Pentax smc DA* 55mm 1:1.4 SDM review
5 Conclusion & samples
Conclusion - Pros
- Good balance of optical properties for its intended (portrait) role
- Near-silent autofocus thanks to SDM system
- Very good build quality, including weathersealing
Conclusion - Cons
- Relatively slow autofocus
- Inaccurate focusing unless using camera's AF adjust, varying in behavior across camera models
- Very expensive for its class
Let's talk about the positives first; the Pentax smc DA* 55mm F1.4 SDM is undoubtedly a lens capable of producing wonderful images, with a blend of optical characteristics near-perfectly suited to its intended purpose as a portrait lens. Shoot at F1.4 and you'll get flatteringly soft, but still finely detailed images, with characterful, almost painterly backgrounds. Stop down to F2 or thereabouts (arguably the optimum aperture for portraits) and you'll see a touch more sharpness, with slightly smoother, less distracting bokeh. If you want biting definition and more depth of field, shoot at F4 or smaller. All the while that 55mm focal length is offering the angle of view of a classic 85mm lens from the days of film, giving you a slightly longer working distance and more flattering perspective compared to a 50mm prime on APS-C. All in all, the lens is a clear improvement over the smc FA 50mm F1.4, with much superior wide open performance than the older, film-era design (although the gap narrows considerably at smaller apertures).
The build quality is very good too - in fact more than equal to anything else in its class, due to the added bonus of weathersealing. Now you may not make a habit of shooting portraits in the rain, but it's always nice to know the lens should survive a splash or two (just as long as you have it matched to a similarly-sealed body). The SDM focus motor is near-silent, and won't disturb your subjects in the slightest; however it is slower than the screw-drive system of the older 50mm, and while this isn't a big deal if you tend to pre-focus then shoot, you might need to bear it in mind if you use autofocus to track continually and erratically moving subjects - children, for example.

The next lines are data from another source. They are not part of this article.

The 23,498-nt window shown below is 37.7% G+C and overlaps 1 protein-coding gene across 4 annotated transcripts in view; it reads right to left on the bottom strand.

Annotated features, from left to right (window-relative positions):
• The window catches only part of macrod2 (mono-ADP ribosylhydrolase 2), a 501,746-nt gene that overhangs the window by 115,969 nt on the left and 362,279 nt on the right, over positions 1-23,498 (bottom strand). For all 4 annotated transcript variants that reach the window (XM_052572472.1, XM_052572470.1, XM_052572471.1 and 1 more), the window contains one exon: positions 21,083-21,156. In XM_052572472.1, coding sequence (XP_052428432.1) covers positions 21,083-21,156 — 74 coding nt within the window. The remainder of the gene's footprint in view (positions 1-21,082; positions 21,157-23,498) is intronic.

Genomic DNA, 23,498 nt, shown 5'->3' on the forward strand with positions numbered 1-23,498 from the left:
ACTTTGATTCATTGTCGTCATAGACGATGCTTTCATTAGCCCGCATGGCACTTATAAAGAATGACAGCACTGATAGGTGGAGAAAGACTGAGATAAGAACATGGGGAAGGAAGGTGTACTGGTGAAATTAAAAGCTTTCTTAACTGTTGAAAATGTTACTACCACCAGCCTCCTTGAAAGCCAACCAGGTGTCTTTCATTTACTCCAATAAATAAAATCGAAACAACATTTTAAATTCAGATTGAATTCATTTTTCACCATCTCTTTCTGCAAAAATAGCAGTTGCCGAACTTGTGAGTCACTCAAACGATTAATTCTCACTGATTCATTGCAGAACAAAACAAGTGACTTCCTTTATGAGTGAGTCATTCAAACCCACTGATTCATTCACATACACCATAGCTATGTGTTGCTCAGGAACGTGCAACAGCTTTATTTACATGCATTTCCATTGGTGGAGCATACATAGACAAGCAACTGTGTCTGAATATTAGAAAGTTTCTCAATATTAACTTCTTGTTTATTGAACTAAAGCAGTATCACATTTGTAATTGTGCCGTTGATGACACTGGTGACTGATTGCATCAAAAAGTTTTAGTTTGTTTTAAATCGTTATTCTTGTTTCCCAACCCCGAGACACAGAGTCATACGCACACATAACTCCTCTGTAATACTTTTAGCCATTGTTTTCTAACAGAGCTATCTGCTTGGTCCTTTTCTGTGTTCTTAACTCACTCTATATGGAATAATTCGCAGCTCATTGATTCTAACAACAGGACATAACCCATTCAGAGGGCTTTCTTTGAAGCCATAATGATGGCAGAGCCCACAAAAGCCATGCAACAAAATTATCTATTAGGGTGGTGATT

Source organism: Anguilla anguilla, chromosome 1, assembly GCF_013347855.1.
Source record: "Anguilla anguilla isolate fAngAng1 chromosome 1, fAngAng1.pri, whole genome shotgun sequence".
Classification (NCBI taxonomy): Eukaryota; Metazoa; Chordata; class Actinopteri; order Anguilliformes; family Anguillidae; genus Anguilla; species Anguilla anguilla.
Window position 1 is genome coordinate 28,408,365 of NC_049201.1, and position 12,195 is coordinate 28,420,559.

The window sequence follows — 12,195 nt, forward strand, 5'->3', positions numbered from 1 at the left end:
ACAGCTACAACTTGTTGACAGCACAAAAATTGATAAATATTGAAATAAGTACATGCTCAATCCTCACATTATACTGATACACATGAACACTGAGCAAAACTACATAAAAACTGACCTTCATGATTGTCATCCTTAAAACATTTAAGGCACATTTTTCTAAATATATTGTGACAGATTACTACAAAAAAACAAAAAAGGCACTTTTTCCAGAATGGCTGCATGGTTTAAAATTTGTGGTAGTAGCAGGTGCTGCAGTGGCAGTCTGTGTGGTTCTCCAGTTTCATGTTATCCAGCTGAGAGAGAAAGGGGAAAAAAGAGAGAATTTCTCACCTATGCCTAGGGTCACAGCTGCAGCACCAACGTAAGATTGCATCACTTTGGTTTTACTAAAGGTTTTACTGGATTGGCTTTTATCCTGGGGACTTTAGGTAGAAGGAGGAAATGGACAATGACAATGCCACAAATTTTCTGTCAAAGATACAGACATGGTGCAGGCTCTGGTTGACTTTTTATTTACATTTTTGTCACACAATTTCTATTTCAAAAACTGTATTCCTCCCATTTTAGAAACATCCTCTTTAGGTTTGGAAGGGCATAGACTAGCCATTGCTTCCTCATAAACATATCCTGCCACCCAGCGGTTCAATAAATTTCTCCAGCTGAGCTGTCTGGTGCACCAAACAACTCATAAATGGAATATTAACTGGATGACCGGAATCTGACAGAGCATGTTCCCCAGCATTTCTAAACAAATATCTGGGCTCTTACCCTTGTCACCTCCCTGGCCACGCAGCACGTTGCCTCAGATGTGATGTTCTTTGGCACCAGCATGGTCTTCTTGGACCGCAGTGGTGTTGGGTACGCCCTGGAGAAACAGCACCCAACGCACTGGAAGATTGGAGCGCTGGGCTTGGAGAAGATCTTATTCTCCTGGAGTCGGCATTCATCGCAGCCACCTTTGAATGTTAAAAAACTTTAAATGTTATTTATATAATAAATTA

Unfortunately, though, we have serious concerns over two issues with this lens which have to temper our enthusiasm; namely optical alignment and autofocus (which are quite likely related). Over the course of what has become a rather protracted regime of testing, we've looked at three samples of this lens, and each has shown a clear tilt to the focus plane; this was most pronounced in the first sample, but relatively minor in the last (indeed in this sample it was only really detectable in our studio tests). This does more than simply mess up our studio tests - it clearly results in real-world image quality and focusing problems too. In fact we've never before seen a lens so capricious when it comes to focusing - we're used to F1.4 primes being challenging for cameras' AF systems, but the 55mm was most difficult of all. We couldn't get any of the tested samples to focus sufficiently accurately for reliable shooting wide open without resorting to focus adjustment, and the amount required on our K20D body (which focused the FA 50mm F1.4 just fine) was huge, a full +10. The lens worked better on the K-7 we received during the course of this review, but still needed adjustment for best results, although curiously in the opposite direction (-3); but on the K2000 we were left high and dry, unable to achieve accurate focus at all. Based on this experience, it becomes difficult for us to recommend the lens to owners of cameras other than the K20D and K-7, on which AF adjustment isn't available, unless you can test it to your satisfaction first.